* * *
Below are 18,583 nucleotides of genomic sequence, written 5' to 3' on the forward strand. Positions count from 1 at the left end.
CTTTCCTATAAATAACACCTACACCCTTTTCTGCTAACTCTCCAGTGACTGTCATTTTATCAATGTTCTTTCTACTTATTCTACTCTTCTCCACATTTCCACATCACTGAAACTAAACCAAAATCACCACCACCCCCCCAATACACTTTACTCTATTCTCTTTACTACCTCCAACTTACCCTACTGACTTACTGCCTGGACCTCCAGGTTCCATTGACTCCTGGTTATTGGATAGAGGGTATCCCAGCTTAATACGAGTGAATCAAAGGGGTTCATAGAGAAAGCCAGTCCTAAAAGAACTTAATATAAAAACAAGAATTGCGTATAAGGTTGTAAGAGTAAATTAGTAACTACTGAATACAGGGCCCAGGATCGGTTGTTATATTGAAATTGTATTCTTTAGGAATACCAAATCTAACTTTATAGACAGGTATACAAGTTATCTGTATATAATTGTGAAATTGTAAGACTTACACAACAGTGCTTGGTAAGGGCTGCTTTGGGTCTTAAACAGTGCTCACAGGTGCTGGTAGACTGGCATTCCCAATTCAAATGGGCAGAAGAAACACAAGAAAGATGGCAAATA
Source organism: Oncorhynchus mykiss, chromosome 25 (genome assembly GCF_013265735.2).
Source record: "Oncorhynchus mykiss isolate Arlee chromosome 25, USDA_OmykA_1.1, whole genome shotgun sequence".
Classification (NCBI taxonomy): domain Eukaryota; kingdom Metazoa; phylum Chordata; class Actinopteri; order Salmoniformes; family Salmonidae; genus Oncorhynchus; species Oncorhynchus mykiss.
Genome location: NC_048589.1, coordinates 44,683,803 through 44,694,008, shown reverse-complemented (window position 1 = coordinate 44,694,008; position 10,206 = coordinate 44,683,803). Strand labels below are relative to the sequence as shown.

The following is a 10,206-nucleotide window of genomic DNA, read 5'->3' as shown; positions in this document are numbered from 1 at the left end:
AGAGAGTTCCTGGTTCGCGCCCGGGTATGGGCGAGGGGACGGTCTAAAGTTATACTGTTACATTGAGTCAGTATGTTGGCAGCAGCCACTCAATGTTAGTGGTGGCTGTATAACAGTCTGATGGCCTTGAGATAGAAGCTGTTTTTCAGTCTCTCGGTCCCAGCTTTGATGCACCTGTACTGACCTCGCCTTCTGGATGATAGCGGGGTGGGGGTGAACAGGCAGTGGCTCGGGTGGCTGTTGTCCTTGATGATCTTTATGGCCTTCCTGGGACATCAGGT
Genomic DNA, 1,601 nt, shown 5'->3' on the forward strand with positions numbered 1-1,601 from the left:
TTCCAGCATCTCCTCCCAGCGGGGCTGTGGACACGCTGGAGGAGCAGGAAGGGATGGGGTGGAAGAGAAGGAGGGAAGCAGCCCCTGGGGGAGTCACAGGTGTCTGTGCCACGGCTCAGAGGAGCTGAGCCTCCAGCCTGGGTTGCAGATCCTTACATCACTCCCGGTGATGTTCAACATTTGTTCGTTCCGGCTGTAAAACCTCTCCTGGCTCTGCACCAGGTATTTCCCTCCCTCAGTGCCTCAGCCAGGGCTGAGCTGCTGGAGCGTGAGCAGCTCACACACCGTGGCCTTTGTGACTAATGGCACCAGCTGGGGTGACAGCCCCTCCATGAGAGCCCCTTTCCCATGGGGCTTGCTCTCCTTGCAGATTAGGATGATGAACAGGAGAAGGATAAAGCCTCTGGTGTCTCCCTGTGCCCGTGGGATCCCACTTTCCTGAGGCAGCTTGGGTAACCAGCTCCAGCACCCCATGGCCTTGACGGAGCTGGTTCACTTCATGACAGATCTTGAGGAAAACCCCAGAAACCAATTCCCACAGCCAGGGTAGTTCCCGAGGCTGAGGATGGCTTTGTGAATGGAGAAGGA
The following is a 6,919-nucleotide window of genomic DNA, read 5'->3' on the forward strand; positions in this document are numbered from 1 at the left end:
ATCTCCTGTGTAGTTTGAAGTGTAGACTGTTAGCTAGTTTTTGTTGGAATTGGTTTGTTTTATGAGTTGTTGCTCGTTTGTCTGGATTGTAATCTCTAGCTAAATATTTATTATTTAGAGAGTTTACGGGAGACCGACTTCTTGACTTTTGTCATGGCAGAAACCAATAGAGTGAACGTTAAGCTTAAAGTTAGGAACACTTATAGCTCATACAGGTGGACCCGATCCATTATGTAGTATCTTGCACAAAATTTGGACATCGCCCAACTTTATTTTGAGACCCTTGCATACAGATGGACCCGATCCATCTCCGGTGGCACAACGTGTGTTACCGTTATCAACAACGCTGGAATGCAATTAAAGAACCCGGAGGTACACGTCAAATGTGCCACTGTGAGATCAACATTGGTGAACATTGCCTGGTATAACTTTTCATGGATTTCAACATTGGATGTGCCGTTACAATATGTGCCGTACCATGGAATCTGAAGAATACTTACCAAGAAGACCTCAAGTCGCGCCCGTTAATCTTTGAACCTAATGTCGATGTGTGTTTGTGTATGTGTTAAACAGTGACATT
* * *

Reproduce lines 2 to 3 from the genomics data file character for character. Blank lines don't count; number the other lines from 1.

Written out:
CTTTCCTATAAATAACACCTACACCCTTTTCTGCTAACTCTCCAGTGACTGTCATTTTATCAATGTTCTTTCTACTTATTCTACTCTTCTCCACATTTCCACATCACTGAAACTAAACCAAAATCACCACCACCCCCCCAATACACTTTACTCTATTCTCTTTACTACCTCCAACTTACCCTACTGACTTACTGCCTGGACCTCCAGGTTCCATTGACTCCTGGTTATTGGATAGAGGGTATCCCAGCTTAATACGAGTGAATCAAAGGGGTTCATAGAGAAAGCCAGTCCTAAAAGAACTTAATATAAAAACAAGAATTGCGTATAAGGTTGTAAGAGTAAATTAGTAACTACTGAATACAGGGCCCAGGATCGGTTGTTATATTGAAATTGTATTCTTTAGGAATACCAAATCTAACTTTATAGACAGGTATACAAGTTATCTGTATATAATTGTGAAATTGTAAGACTTACACAACAGTGCTTGGTAAGGGCTGCTTTGGGTCTTAAACAGTGCTCACAGGTGCTGGTAGACTGGCATTCCCAATTCAAATGGGCAGAAGAAACACAAGAAAGATGGCAAATA
Source organism: Oncorhynchus mykiss, chromosome 25 (genome assembly GCF_013265735.2).